Asian elephants are listed as “Endangered" on the IUCN Red List of threatened species. This has been done most of the range states except India, have lost their viable elephant populations due to loss of habitats & poaching etc.  The current population estimates indicate that there are about 50,000 -60000 Asian elephants in the world. More than 60 % of the population is held in India.

Indian Elephant has also been listed in the Appendix I of the Convention of the Migratory species in the Conference of Parties of CMS 13 during February 2020. Elephant is the Natural Heritage Animal of India and India also celebrates this day to spread awareness towards conservation of the species.

Human - elephant conflict

India has the largest number of wild Asian Elephants, estimated at 29,964 according to 2017 census by Project Elephant, i.e. about 60% of the species’ global population. Friction between humans and elephants termed Human-Elephant Conflict (HEC) occurs mainly over space and is a major conservation concern across the country for governments, conservationists and people living close to the wild animals.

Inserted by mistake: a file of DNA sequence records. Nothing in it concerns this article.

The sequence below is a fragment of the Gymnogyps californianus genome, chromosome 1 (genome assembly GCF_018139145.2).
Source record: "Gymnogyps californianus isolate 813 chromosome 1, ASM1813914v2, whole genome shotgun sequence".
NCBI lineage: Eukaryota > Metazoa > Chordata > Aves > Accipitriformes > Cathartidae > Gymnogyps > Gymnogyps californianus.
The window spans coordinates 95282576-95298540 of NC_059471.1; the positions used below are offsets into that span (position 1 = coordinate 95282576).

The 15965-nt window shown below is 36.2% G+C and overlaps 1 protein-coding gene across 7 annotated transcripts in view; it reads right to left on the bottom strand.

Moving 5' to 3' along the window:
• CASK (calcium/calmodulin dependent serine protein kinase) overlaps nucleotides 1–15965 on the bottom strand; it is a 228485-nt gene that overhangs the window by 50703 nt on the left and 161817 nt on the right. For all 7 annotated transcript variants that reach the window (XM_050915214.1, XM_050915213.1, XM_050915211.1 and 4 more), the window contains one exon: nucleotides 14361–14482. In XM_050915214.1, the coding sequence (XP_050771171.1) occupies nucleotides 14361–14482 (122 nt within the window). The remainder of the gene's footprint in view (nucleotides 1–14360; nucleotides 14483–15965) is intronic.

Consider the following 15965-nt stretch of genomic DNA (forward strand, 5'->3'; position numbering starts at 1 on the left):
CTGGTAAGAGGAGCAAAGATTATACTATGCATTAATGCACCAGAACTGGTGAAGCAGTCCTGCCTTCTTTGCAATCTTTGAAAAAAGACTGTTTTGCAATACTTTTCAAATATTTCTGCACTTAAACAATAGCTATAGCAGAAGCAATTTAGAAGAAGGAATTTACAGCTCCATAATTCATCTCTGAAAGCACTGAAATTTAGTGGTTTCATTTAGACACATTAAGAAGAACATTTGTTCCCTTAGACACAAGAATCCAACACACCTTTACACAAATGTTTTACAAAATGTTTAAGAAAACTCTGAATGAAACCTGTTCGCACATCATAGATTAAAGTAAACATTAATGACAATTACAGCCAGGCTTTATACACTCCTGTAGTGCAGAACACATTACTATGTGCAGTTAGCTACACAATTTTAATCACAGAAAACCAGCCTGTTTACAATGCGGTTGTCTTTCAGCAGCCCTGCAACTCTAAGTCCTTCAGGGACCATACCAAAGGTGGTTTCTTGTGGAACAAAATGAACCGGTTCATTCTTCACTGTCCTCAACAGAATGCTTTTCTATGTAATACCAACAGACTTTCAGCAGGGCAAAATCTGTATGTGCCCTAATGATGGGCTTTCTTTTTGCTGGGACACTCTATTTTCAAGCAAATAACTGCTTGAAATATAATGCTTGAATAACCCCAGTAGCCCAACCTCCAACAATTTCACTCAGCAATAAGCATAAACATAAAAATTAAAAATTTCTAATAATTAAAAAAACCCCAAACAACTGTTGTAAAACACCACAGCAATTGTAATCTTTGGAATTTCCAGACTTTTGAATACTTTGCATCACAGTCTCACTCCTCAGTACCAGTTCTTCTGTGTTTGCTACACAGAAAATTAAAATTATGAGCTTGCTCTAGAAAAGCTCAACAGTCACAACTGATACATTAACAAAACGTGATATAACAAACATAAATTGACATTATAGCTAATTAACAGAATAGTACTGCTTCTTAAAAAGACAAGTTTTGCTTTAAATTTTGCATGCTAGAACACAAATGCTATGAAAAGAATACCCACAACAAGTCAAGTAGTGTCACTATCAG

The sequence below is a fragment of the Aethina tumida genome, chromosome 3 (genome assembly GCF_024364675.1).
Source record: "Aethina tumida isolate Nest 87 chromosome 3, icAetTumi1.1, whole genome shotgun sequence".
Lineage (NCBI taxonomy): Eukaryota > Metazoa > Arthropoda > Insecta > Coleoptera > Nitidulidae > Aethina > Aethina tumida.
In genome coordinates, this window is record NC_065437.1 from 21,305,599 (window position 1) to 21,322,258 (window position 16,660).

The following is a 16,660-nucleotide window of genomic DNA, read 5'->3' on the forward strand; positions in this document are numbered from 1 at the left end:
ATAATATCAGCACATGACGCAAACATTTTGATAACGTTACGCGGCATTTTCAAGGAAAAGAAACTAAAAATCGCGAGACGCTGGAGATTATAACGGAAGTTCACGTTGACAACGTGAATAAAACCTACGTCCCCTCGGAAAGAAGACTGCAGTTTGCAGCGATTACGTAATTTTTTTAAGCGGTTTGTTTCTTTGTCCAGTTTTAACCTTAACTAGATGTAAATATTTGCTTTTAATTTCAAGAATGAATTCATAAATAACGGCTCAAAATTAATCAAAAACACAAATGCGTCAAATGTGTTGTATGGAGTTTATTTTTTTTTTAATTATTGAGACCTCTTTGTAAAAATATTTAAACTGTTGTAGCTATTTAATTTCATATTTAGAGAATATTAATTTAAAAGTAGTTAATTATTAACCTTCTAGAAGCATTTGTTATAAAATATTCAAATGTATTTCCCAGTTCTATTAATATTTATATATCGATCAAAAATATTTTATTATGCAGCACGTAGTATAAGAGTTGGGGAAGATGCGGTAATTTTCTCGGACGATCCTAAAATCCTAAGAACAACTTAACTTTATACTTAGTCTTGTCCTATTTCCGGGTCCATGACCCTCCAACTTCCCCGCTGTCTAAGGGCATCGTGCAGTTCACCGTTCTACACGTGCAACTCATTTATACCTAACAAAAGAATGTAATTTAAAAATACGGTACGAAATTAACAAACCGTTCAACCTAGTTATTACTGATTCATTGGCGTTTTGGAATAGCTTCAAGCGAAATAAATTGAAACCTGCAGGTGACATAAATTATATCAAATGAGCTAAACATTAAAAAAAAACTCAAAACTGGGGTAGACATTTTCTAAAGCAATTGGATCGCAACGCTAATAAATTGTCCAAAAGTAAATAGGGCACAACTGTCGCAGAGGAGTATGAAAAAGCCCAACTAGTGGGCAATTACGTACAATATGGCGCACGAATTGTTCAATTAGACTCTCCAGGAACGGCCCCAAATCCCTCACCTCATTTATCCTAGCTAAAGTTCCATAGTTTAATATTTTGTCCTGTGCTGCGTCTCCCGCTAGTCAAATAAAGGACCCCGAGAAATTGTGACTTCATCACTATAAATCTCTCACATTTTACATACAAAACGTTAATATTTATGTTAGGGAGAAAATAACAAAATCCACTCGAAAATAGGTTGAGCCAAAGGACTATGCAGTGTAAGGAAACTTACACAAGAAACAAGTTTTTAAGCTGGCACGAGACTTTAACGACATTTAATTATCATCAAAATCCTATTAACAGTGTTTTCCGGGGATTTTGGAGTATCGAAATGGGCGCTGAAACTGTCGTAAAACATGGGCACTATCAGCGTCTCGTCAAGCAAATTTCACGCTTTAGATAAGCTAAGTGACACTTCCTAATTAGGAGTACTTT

Loss of natural habitat and fragmentation have been bringing wild elephants closer to human habitations, sparking these conflicts. Over 500 humans are killed in encounters with elephants annually, and crops and property worth millions are also damaged. Many elephants are also killed in retaliation due to conflict.

Best Practices of Human Elephant Conflict Management in India

Measures taken for protection of Elephants

  1. Project Elephant : Project Elephant was launched in 1991-92 as a Centrally Sponsored Scheme of the Ministry of Environment and Forests. 
  2. Estimation of wild elephant population in the year 2007, 2012 and 2017.
  3. Elephant Reserves: Elephant Reserve is a management entity notified by the State Governments as per recommendation of Govt. of India. It includes Protected Areas, forest areas, corridors and private/reserve lands. As of July 2020, 30 Elephant Reserves (ERs) extending over about 65507.42 sq km have been formally notified by various State Governments.
  4. Monitoring of Illegal Killing of Elephants (MIKE) Programme - Mandated by COP resolution of CITES , MIKE program started in South Asia in the year 2003 with following purpose — To provide information needed for elephant range States to make appropriate management and enforcement decisions, and to build institutional capacity within the range States for the long-term management of their elephant populations.
    Mike Sites in India
    1. Chirang Ripu (Assam )
    2. Dhang Patki( Assam )
    3. Eastern Dooars( WB )
    4. Deomali( Arun Pradesh )
    5. Garo Hills ( Meghalaya )
    6. Mayurbhanj ( Odisha )
    7. Mysore ( Karnataka )
    8. Nilgiri( T. N)
    9. Shivalik (Uttarakhand )
    10. Wayanad ( Kerala)

Source : Ministry of Environment, Forest and Climate Change